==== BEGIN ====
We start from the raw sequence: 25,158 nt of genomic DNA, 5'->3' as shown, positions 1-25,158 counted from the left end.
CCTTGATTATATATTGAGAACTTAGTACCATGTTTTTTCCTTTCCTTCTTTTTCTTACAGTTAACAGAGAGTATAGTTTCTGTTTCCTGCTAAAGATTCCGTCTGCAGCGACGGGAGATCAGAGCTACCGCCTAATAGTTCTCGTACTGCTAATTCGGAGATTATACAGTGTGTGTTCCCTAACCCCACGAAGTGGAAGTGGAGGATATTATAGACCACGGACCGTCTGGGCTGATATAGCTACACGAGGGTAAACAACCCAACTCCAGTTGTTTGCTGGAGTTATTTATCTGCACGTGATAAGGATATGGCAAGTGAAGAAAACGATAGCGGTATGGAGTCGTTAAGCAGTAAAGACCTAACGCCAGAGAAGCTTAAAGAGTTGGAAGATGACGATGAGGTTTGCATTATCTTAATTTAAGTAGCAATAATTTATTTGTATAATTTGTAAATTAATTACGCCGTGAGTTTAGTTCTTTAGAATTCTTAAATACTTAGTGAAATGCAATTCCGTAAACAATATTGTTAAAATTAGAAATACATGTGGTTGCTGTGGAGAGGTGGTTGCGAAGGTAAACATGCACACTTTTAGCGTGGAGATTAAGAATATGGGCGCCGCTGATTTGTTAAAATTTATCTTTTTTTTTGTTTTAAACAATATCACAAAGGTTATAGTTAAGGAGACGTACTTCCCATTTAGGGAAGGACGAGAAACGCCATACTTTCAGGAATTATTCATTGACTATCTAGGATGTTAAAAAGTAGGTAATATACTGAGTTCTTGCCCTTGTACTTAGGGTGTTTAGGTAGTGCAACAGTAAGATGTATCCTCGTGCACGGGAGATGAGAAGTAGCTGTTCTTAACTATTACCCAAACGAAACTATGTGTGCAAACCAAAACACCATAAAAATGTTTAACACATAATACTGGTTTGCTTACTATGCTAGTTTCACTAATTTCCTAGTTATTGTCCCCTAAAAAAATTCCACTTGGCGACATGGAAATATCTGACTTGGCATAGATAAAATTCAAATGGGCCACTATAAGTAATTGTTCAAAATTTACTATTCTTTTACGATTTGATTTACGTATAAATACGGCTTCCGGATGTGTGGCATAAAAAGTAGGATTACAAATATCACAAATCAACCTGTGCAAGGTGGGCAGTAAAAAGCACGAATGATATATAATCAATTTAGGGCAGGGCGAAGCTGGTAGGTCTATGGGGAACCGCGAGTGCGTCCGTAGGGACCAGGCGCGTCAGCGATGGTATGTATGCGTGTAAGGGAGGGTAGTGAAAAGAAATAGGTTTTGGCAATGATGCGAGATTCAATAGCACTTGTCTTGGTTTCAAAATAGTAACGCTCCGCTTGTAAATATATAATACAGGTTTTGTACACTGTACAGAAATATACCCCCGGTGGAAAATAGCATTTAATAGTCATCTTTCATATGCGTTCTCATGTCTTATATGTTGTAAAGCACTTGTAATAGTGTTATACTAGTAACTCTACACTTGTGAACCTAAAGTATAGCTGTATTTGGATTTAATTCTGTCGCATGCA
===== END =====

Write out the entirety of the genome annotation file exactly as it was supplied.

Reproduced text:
We start from the raw sequence: 25,158 nt of genomic DNA, 5'->3' as shown, positions 1-25,158 counted from the left end.
CCTTGATTATATATTGAGAACTTAGTACCATGTTTTTTCCTTTCCTTCTTTTTCTTACAGTTAACAGAGAGTATAGTTTCTGTTTCCTGCTAAAGATTCCGTCTGCAGCGACGGGAGATCAGAGCTACCGCCTAATAGTTCTCGTACTGCTAATTCGGAGATTATACAGTGTGTGTTCCCTAACCCCACGAAGTGGAAGTGGAGGATATTATAGACCACGGACCGTCTGGGCTGATATAGCTACACGAGGGTAAACAACCCAACTCCAGTTGTTTGCTGGAGTTATTTATCTGCACGTGATAAGGATATGGCAAGTGAAGAAAACGATAGCGGTATGGAGTCGTTAAGCAGTAAAGACCTAACGCCAGAGAAGCTTAAAGAGTTGGAAGATGACGATGAGGTTTGCATTATCTTAATTTAAGTAGCAATAATTTATTTGTATAATTTGTAAATTAATTACGCCGTGAGTTTAGTTCTTTAGAATTCTTAAATACTTAGTGAAATGCAATTCCGTAAACAATATTGTTAAAATTAGAAATACATGTGGTTGCTGTGGAGAGGTGGTTGCGAAGGTAAACATGCACACTTTTAGCGTGGAGATTAAGAATATGGGCGCCGCTGATTTGTTAAAATTTATCTTTTTTTTTGTTTTAAACAATATCACAAAGGTTATAGTTAAGGAGACGTACTTCCCATTTAGGGAAGGACGAGAAACGCCATACTTTCAGGAATTATTCATTGACTATCTAGGATGTTAAAAAGTAGGTAATATACTGAGTTCTTGCCCTTGTACTTAGGGTGTTTAGGTAGTGCAACAGTAAGATGTATCCTCGTGCACGGGAGATGAGAAGTAGCTGTTCTTAACTATTACCCAAACGAAACTATGTGTGCAAACCAAAACACCATAAAAATGTTTAACACATAATACTGGTTTGCTTACTATGCTAGTTTCACTAATTTCCTAGTTATTGTCCCCTAAAAAAATTCCACTTGGCGACATGGAAATATCTGACTTGGCATAGATAAAATTCAAATGGGCCACTATAAGTAATTGTTCAAAATTTACTATTCTTTTACGATTTGATTTACGTATAAATACGGCTTCCGGATGTGTGGCATAAAAAGTAGGATTACAAATATCACAAATCAACCTGTGCAAGGTGGGCAGTAAAAAGCACGAATGATATATAATCAATTTAGGGCAGGGCGAAGCTGGTAGGTCTATGGGGAACCGCGAGTGCGTCCGTAGGGACCAGGCGCGTCAGCGATGGTATGTATGCGTGTAAGGGAGGGTAGTGAAAAGAAATAGGTTTTGGCAATGATGCGAGATTCAATAGCACTTGTCTTGGTTTCAAAATAGTAACGCTCCGCTTGTAAATATATAATACAGGTTTTGTACACTGTACAGAAATATACCCCCGGTGGAAAATAGCATTTAATAGTCATCTTTCATATGCGTTCTCATGTCTTATATGTTGTAAAGCACTTGTAATAGTGTTATACTAGTAACTCTACACTTGTGAACCTAAAGTATAGCTGTATTTGGATTTAATTCTGTCGCATGCA